18 February 2020
Word Count: 1079
The Fitness Discourse Community
“Talent wins games, but teamwork and intelligence win championships”, Micheal Jordan said. In other words, individually one may be strong but as a group you’re even stronger because the bigger the group the stronger the army and the more you’ll achieve. However, this quote doesn’t just apply for athletes but for everyone else as well. Although athletes work in teams/groups and communicate to achieve their goals non athletes do as well, and that’s known as a discourse community. Whether people realize it or not, everyone is part of many or even some sort of discourse community. For example, fitness is a discourse community. When it came to fitness, my initial assumption of the discourse community was that it contained mainly overweight people who were members among that group. On the other hand, after looking more into it and being exposed to the fitness/gym lifestyle, I realized it contained all types of people. For instance, skinny people, fit people, muscular people, etc. were all apart of that group. Also it didn’t matter if you were already in shape and healthy, you could still be part of that discourse community.
When it comes to the fitness community and my involvement; where it all began was school, specifically physical education. In high school, my Phys Ed teacher was also the coach of the sports team in my school. He felt physical education was very important. As he was passionate about our health as well. In which, he was very strict and extra hard on us as if he were our personal trainer . In other words, he treated his gym students as his football athletes. At the beginning I was upset (as were many others) but it began to rub off on me and didn’t seem like I was forced to do the exercise workouts. I noticed I belonged to that discourse community when I began working out at home during my free time. Then later, signing up for the gym over the summer with my sister and cousin.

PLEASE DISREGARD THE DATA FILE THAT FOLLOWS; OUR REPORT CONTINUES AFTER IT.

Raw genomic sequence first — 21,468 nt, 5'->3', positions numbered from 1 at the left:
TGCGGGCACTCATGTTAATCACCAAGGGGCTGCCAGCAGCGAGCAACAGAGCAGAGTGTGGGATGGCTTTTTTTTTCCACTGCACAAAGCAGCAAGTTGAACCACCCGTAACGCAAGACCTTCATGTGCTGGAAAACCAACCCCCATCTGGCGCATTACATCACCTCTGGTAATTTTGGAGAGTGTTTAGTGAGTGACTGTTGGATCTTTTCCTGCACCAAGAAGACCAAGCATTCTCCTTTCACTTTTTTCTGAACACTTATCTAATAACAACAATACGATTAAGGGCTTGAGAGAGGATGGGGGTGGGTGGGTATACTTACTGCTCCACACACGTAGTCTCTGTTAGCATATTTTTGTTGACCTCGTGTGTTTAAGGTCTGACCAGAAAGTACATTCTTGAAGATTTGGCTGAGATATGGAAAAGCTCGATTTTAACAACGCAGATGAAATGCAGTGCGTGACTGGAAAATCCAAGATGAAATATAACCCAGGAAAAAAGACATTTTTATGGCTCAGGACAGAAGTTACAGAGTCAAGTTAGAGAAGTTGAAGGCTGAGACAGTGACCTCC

The fitness discourse community is a group that communicates with one another to achieve their health goals through workouts and exercises. Whether their goals are about their emotional/mental, social, spiritual, or physical health. Through research, you learn that many people workout for a variety of reasons. For the simple fact that; “Exercise benefits every part of the body, including the mind. Exercise can help you look better and help a person to age well. Exercise helps people lose weight and lower the risk of some diseases” (Gavin), according to a kids health article. In which, you learn exercising has many long term and short term benefits for all. As stated in a Harvard Health article, “adults of all ages, children and even pregnant women” are able to exercise as it recommends informative specifics of what each should do. Although you learn a lot from articles through research about the group, you also learn through observations as I did myself. What I mean by observations, is through videos and actual physical observations. As I learned that muscular physically fit people can still be in the gym day in day out because people don’t do it only to lose weight, to gain muscle, or only because their doctor recommended them to. But they do it to release stress, boost their mood, for social reasons, for fun and many other non assumptive reasons. Through observation and interviewing you get a better understanding of the fitness discourse community as they communicate and help one another reach their goals. For example, at the gym there were also different classes (e.g. zumba, kickboxing, etc.) at different times that worked on something specific about the health of the body. In which, it had various options and were open to ideas of classes to help them achieve their goals.